Development of clinical trials and biobanks
Professor Hani Gabra – Imperial College London, UK
One of the big problems with the clinical trials is that when they’re driven in a way that answers a single endpoint without giving much about the molecular information, when those trials are built around targeted therapy, which is the new way of targeting cancer, target specifically, we need to get more information that allows us to work out which patients will benefit and which patients will not benefit. That’s quite hard to do unless you collect tumour material from those patients at the time of the trial. So the signature of EUTROC clinical trials is that we attempt to do sequential biopsies from the tumour that the patient has so that we see, before and after some time on the drug that the trial is providing, what the impact on the tumour is from using that drug.
What are some of the issues that have arisen in the system?
Ovarian cancer is not the most common of cancers and therefore we need to have many centres working together, usually internationally in order to get the answer to a question. Now when different centres work within a clinical trial it’s important that they work to the same standard, particularly when they are trying to do something like biopsy the patients within the trial. So this has been a big barrier to work to a single operating protocol to make sure that, for instance, the biopsies are done from the same sorts of places, that they’re frozen according to the correct protocol so that the quality of the material is as high as possible from within the trial so that we can make the correct inferences about what the drug is doing.
What effect will this have on clinicians?
Already, since the first EUTROC clinical trial, it has sprung off a bunch of clinical trials, four or five, and indeed two big national and international projects where this re-biopsying for molecular analysis is happening now, which has changed the way that we actually approach the patient in the clinical trial setting.
Have there been any problems implementing these procedures?
We tried to do this clinical trial approach with biopsying actually many years ago and found a very poor uptake. The notion at that time of taking the tumour when the patient first presented and just even freezing a bit of that proved to be extremely difficult to achieve. So we’ve had to change culture and the best way to do that is to create the EUTROC Group who are a bunch of clinicians and scientists who have self-selected in order to do this approach. We found that ethically there was no problem with biopsying, either with the ethics committees or with the patients and in our first clinical trial we biopsied 100% of patients. When you explain to a patient that you can’t work out whether the drug will be helpful or not unless you have tumour material, they tend to say, “Well of course you must biopsy. Why would you not?” Indeed in the first trial with 58 biopsies done we saw only one minor complication. So we have shown that it’s feasible in 100% of patients, not only that, it’s highly acceptable and it’s of low risk to the patient.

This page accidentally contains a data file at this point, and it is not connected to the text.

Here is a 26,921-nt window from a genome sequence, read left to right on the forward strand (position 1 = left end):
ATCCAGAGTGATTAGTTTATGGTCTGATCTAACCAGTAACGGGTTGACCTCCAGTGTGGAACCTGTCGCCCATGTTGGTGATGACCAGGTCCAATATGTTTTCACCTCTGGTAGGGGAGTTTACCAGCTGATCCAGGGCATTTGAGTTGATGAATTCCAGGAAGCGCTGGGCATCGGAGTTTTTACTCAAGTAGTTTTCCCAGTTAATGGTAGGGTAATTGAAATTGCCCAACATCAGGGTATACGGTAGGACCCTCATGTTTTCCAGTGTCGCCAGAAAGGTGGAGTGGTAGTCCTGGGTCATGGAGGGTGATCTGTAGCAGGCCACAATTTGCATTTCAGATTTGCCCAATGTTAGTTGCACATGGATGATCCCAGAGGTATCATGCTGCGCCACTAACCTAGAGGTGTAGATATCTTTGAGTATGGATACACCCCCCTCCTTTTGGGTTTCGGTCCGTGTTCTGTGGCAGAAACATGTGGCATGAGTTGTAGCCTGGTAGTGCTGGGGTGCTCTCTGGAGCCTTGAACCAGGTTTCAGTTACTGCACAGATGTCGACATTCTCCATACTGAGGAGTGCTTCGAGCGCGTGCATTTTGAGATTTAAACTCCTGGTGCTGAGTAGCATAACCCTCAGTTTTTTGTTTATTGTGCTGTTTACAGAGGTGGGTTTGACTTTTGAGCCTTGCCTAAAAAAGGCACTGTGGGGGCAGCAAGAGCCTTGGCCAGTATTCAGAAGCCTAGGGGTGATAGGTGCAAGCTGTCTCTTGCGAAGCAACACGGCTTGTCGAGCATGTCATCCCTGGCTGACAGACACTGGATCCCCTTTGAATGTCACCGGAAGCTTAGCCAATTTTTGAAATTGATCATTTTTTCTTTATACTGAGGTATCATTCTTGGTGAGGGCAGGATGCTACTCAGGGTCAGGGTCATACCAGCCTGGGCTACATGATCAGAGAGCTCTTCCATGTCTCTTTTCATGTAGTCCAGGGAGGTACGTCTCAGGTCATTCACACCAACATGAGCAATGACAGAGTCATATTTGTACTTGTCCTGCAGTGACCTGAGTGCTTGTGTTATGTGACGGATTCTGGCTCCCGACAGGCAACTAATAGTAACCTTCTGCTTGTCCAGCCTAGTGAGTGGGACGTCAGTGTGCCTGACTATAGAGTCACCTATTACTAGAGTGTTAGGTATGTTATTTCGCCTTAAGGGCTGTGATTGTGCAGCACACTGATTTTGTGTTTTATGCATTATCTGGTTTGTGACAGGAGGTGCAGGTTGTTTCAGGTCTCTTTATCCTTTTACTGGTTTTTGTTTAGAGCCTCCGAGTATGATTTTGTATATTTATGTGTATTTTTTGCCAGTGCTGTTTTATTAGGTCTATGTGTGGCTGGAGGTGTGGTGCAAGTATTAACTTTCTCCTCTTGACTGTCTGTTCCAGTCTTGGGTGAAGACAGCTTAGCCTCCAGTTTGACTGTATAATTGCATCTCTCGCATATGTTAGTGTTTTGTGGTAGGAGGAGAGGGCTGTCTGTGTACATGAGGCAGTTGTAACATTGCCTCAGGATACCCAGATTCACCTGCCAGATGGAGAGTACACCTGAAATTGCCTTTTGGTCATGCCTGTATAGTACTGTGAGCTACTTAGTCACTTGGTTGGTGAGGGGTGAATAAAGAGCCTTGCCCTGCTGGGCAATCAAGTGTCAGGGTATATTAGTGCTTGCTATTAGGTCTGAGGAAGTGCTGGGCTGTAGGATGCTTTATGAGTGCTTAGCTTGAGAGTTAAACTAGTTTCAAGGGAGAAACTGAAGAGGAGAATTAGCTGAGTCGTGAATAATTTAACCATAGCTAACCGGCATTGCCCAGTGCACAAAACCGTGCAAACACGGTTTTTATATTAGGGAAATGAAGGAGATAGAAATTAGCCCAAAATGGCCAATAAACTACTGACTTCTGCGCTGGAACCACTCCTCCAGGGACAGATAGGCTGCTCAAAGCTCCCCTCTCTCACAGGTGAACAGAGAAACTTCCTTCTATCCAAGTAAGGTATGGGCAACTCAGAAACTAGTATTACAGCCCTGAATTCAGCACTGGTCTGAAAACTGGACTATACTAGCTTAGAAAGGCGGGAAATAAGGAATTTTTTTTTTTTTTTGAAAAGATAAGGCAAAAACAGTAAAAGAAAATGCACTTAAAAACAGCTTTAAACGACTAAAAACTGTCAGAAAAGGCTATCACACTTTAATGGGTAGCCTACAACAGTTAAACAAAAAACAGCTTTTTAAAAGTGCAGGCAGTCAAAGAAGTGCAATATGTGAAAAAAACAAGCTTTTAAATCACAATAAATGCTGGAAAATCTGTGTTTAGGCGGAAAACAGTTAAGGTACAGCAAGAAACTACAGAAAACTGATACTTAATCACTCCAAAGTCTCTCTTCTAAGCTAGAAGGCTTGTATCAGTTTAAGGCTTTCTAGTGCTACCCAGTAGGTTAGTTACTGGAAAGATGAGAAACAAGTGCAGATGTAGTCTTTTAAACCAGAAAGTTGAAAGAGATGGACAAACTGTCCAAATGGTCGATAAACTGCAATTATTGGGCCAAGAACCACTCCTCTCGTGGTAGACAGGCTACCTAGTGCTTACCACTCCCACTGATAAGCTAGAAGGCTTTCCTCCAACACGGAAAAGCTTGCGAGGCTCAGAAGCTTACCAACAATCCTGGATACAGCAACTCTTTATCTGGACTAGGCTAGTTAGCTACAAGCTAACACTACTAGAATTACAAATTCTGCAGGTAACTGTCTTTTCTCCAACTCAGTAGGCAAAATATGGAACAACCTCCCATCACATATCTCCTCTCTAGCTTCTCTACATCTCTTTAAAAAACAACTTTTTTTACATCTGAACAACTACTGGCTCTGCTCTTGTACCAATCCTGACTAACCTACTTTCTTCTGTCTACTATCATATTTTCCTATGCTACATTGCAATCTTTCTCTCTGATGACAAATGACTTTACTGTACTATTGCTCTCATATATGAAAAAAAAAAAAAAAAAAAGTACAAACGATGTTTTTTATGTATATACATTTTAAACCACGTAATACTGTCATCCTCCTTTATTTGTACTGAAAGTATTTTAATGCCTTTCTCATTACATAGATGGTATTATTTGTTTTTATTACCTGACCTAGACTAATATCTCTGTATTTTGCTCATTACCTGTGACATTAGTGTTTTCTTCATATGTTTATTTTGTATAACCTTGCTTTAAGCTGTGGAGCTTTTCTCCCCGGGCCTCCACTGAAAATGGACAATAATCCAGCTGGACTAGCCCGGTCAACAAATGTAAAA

What were some of the highlights from this meeting?
I have to say that this was a most exciting meeting and it was very refreshing. It was a small group of people who really felt strongly that they had to make the difference to patients and to do translational trials properly. This time, which was the fourth EUTROC meeting, they flocked from all over Europe and actually from beyond. We were amazed to see how many interested and motivated clinician scientists and scientist clinicians were there, all focussed on the same idea of personalising medicine and using these new targeted therapies in the best way possible to help patients in the future.